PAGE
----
Accordionist Euan’s debut CD a big hit with fans

WHILE may people spent the weeks up to Christmas buying CDs to wrap up for relatives, one Coldingham man was busy releasing his own album.

By The Newsroom
Thursday, 6th January 2011, 8:16 am

Accordionist Euan Galloway has been touring the east coast with his dance band over the past couple of years, making appearances at social clubs, British Legions and local events such as Coldingham Gala and after amassing a sizeable number of fans, decided to record some of his best tracks.

His debut CD, ‘Perfect Timing’, which has already sold well over 100 copies in just over a week, promises a mixture of dance tunes, pipe medleys, continental polkas and gaelic waltzes so not something you’d expect to find on the latest Now That’s What I Call Music CD!

Some musicians spend months in an expensive recording studio putting their albums together, but Euan and his band recorded ‘Perfect Timing’ in about seven hours and instead of a studio opted to take advantage of a building a lot closer to home.

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“We decided to record the album in Coldingham Hall,” Euan explained.

“It’s a great venue and it’s also sound-proof so it was perfect really.

“We did a few run throughs before actually recording it but it was all over very quickly. We went into the Hall at around 10 in the morning and were out by 5pm.

“But you can see why it all went so smoothly if you look at the years of music behind each of the band. I am fortunate enough to play alongside some great experienced musicians.”

The album was produced thanks in part to a £3000 grant from the Princes Scottish Youth Business Trust which Euan received after impressing a panel of Trust representatives at an interview earlier this year.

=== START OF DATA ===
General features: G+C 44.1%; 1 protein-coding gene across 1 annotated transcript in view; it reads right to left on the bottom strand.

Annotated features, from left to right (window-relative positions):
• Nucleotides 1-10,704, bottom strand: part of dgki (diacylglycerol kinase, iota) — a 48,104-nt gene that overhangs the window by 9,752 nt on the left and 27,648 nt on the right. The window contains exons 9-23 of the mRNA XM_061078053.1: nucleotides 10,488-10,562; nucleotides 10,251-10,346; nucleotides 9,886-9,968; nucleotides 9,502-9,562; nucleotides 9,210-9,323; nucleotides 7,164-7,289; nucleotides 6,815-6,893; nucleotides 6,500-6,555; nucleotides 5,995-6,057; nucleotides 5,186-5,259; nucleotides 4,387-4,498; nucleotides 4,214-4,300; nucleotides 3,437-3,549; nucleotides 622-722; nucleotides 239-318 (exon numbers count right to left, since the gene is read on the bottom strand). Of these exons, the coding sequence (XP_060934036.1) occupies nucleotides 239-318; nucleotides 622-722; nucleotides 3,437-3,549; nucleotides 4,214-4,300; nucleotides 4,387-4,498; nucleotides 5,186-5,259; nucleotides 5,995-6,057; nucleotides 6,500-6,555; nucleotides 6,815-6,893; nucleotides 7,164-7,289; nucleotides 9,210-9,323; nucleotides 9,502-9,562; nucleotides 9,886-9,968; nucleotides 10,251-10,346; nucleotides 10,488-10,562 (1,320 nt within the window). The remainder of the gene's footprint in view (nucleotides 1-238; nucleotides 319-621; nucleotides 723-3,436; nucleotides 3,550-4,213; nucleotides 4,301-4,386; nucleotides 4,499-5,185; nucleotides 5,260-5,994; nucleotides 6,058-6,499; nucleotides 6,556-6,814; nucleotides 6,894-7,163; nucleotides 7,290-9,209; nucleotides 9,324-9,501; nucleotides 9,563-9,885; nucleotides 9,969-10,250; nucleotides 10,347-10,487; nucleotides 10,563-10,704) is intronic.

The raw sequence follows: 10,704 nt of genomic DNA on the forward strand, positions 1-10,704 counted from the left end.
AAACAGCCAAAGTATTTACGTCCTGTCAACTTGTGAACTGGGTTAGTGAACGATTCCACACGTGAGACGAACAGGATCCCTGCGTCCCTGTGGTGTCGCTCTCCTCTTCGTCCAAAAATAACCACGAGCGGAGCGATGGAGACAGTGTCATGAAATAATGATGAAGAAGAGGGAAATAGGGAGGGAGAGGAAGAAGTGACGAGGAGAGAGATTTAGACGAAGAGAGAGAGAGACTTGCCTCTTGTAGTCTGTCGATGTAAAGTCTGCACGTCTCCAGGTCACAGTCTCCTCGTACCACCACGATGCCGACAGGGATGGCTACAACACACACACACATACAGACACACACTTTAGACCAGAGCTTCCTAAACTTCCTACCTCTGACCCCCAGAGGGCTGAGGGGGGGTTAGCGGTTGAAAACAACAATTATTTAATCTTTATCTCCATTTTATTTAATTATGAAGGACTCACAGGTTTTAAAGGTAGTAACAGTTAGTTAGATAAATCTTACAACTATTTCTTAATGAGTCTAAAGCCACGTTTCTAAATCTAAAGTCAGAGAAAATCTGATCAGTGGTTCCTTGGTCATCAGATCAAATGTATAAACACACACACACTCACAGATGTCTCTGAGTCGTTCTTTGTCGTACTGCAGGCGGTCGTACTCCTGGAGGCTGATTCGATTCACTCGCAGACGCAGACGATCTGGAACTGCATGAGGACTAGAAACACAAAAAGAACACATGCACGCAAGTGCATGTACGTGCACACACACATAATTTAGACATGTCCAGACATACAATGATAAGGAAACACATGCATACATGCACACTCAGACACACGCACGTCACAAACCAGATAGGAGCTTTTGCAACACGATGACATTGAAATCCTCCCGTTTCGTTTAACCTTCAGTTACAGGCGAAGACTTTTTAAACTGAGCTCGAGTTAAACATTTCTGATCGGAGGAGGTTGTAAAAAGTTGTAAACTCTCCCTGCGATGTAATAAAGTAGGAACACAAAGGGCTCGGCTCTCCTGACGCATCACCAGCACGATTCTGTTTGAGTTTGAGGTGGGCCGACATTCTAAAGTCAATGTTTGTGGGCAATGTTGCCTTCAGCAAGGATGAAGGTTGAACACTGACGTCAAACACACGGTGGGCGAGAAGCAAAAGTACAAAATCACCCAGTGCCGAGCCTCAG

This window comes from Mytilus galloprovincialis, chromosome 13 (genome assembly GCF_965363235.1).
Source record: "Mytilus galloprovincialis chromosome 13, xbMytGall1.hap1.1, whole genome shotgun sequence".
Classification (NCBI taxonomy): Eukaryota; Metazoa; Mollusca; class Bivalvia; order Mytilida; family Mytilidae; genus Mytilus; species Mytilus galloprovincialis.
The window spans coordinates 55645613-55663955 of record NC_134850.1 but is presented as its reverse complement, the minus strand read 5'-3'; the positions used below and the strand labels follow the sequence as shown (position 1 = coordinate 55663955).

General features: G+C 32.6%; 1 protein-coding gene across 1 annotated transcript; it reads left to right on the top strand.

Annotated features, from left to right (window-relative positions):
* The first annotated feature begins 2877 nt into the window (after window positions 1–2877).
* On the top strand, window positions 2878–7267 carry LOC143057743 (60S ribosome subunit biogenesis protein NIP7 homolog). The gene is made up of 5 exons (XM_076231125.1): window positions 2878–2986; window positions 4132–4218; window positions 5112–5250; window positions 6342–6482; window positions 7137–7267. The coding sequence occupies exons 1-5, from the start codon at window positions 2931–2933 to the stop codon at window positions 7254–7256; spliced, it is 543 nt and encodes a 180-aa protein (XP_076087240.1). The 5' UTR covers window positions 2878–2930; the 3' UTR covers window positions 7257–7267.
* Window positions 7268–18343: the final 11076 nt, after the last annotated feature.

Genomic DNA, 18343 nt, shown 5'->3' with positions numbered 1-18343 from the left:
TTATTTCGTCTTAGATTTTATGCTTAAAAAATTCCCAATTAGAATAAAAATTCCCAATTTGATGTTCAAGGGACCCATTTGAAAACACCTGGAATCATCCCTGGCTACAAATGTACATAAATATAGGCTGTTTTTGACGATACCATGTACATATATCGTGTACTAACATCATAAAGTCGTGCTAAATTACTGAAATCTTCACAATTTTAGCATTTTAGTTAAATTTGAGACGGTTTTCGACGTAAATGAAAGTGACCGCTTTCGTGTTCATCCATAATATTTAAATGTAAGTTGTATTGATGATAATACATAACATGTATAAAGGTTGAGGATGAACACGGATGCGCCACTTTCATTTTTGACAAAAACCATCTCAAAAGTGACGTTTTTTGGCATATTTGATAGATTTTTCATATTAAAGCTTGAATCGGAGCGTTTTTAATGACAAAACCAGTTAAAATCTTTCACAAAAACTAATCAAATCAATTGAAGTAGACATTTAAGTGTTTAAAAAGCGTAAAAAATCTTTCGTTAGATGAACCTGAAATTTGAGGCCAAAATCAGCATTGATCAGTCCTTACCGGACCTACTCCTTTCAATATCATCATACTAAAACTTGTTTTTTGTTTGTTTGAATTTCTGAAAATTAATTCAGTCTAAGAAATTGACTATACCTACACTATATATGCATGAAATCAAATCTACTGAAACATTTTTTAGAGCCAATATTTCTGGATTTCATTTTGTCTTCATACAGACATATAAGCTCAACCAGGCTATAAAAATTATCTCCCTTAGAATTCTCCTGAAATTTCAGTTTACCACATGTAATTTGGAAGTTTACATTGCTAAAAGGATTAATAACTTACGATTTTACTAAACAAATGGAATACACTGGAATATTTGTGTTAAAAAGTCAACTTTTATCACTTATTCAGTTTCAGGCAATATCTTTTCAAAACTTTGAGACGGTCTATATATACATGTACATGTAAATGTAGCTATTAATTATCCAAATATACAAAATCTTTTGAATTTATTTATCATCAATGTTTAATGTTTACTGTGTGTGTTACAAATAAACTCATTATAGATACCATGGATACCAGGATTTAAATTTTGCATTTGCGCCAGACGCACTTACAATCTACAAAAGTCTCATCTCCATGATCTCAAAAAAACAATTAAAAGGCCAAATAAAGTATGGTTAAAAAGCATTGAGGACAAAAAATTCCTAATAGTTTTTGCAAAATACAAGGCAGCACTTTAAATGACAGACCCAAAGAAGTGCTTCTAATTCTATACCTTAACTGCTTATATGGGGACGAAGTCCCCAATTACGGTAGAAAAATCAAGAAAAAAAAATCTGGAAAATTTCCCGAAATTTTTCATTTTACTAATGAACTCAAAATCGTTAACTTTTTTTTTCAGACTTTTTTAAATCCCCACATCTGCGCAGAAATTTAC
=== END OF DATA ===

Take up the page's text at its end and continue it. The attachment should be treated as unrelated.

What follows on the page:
But what about it’s title?

Euan continued: “When you play songs for people to dance to you have got to be in time as they will know the timings for all the steps. The album’s title came about because quite a few people have come up to me and said that I’ve got ‘perfect timing’, which is a big compliment.

“I know a few dance teachers who have bought the CD and have already been playing it in classes and at dances.

“I can listen to any type of music and enjoy them all, well apart from heavy metal. I might be an accordion player but I can appreciate pop, reggae, rock it’s all about having a good song.

“When it comes to playing I tend to stick more to the traditional and I do a lot of Scottish songs but sometimes at gigs I’ll do some American stuff like ‘Rock Around The Clock’ and ‘In The Mood’- they always get people moving!”

Although Euan admitted that a number of his fans belonged to the older generation, he said he thought there was definitely still a market for the more traditional genres and it wasn’t just people of a certain age who enjoy the type of music he plays.

He explained: “One of my mate’s children were having a birthday party and I got asked to go along and entertain. You’re never too sure how kids will react to the accordion but they loved it and I had them dancing about in no time.